National Geographic : 1972 Jan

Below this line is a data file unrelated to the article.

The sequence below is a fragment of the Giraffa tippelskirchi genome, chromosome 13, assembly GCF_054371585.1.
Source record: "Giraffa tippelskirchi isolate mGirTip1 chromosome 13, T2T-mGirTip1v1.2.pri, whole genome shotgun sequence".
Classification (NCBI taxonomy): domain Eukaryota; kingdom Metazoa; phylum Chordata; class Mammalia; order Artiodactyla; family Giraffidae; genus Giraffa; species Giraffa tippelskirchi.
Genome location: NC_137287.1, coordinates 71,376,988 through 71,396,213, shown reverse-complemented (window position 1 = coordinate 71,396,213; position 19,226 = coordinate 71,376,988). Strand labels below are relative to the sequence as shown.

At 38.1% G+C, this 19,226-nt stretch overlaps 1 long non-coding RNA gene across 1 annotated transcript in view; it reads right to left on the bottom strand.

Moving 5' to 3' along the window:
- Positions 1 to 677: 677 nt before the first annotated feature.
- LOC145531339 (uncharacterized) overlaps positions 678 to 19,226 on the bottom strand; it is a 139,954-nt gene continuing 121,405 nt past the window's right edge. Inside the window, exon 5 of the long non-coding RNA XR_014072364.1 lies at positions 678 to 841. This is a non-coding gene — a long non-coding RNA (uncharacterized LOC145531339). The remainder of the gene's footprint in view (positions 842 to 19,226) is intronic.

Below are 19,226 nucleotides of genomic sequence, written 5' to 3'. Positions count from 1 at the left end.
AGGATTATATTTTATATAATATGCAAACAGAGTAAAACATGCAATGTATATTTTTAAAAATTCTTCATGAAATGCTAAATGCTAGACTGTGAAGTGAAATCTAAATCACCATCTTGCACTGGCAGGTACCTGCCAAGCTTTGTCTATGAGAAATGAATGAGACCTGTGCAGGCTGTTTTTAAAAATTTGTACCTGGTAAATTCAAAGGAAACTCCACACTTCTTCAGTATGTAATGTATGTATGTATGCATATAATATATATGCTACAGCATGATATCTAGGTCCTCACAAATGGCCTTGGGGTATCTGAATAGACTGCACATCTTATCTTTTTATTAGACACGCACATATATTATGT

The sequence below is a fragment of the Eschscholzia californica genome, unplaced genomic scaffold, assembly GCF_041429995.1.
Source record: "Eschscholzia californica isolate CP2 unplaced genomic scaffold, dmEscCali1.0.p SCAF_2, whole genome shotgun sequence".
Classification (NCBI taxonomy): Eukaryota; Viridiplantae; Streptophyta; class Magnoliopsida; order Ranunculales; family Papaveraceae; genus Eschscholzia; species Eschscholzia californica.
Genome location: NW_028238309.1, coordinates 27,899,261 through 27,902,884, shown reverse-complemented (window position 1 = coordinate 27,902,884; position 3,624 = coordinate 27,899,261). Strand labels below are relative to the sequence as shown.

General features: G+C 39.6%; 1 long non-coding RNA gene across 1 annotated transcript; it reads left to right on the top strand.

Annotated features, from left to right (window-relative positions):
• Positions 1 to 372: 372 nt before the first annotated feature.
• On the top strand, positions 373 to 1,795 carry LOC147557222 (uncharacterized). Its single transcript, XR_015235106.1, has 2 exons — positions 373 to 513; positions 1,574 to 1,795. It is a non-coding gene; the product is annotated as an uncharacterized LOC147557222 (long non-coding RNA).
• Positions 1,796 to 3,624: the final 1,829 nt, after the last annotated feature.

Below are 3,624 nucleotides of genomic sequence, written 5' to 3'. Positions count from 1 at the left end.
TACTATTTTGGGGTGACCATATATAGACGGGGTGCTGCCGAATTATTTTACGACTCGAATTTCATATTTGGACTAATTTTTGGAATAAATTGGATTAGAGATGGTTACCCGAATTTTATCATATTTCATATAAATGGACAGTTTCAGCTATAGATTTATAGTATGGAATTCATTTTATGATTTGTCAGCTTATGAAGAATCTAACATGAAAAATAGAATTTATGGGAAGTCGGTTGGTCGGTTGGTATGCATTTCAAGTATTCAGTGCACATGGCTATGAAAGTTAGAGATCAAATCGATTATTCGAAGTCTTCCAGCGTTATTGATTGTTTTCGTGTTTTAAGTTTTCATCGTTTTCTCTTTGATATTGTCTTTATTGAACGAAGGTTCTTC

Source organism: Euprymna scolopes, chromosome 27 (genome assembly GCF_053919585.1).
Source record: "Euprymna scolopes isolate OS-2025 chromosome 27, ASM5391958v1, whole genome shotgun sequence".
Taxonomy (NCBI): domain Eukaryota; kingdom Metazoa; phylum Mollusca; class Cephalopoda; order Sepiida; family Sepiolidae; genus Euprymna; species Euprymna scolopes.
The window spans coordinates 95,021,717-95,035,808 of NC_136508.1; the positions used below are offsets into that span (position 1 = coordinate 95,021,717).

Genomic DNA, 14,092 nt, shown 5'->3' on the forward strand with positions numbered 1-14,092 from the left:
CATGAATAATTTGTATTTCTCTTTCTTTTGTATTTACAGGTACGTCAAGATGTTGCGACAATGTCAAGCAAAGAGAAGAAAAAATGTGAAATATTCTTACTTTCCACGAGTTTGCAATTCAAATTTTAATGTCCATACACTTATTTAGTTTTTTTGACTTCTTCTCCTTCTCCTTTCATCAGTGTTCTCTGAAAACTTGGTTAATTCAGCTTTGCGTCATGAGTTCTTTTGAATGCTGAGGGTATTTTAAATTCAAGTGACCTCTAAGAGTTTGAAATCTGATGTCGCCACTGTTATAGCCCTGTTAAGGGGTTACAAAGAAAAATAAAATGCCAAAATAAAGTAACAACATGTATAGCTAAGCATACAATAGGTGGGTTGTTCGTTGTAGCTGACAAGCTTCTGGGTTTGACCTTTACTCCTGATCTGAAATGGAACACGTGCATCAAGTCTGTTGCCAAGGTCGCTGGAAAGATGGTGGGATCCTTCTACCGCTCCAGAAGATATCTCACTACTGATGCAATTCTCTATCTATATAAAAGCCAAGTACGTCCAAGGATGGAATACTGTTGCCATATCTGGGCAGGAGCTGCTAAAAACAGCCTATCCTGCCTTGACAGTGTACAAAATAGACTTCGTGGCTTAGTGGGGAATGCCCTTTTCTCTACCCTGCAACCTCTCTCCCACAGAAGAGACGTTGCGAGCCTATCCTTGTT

he said, "even the engineers admit that the Kissimmee River channelization was a mistake. They deepened and straightened the channel to make it flow more efficiently [page 20]. Now we need to reflood marshes beside the river so that they can cleanse the water coming into Lake Okeechobee, as they formerly did. There is a dangerous buildup of pollutants and nutrients in the lake. "Second, we can reflood some of the shrunken Ever glades, then replant the reflooded areas with native grasses that would make valuable muck. I think, too, we must re-examine the 1,400 miles of canals and levees in south Florida to eliminate those not needed. I personally would plug up several of the new canals" (page 18). Long-awaited Rain Does Not Solve the Problem It was getting late in the afternoon, and dark clouds were developing. I wanted to see and be alone with the Everglades once more before I left. I remember the first time I flew over the Everglades. It all seemed so vast, even endless. Flights in recent years have made me constantly aware of the vulnerability of the region. It is really quite small, as natural wonders are measured. The limits of civilization are rarely out of sight. I went west across the Tamiami Trail through the saw grass Glades and watched the birds feeding beside the canal. As I turned north on State Route 29, I saw a flock of wood storks heading toward Corkscrew Swamp. The clouds were growing into billowing black rain machines when I turned back east on Alligator Alley. At milepost 55 I stopped to await the oncoming rain. I looked across the canal at a cross section cut through grass, muck, and rock. Only a few inches of muck remained, and it would go fast now that it was out of water. A great blue heron walked up the shore. Rain clouds gathered all around: huge, rolling, cumu lus clouds so familiar in tropic skies. Their flat bottoms were connected to earth by sheets of rain. This water will mean life to the Glades, I thought, but no amount of rain can ever compensate for the accumulated losses. Then the rain closed in, and I was enveloped by a drench ing curtain of water. I peered through it at the arrow straight horizon broken only by an occasional hammock and thought that this must have been the sweetest rain in the world, for it had brought life. Yet I was saddened by the knowledge that it was only a reprieve. U] Thick enough for a grackle to walk on, a scumlike growth coats Snapper Creek Canal south of Miami. Warm stagnant water favors the floating plants, called duckweed, and man's litter adds an unsightly garnish. Built as a safety valve to siphon off flash floods to the Atlantic, this canal and others stayed closed during the drought while pollution counts soared to hazardous levels-one more sad consequence of the imbalance inflicted on the area. Last summer's ordeal spurs efforts to reconcile the conflicting needs of a burgeoning pop ulation and a fragile wild domain.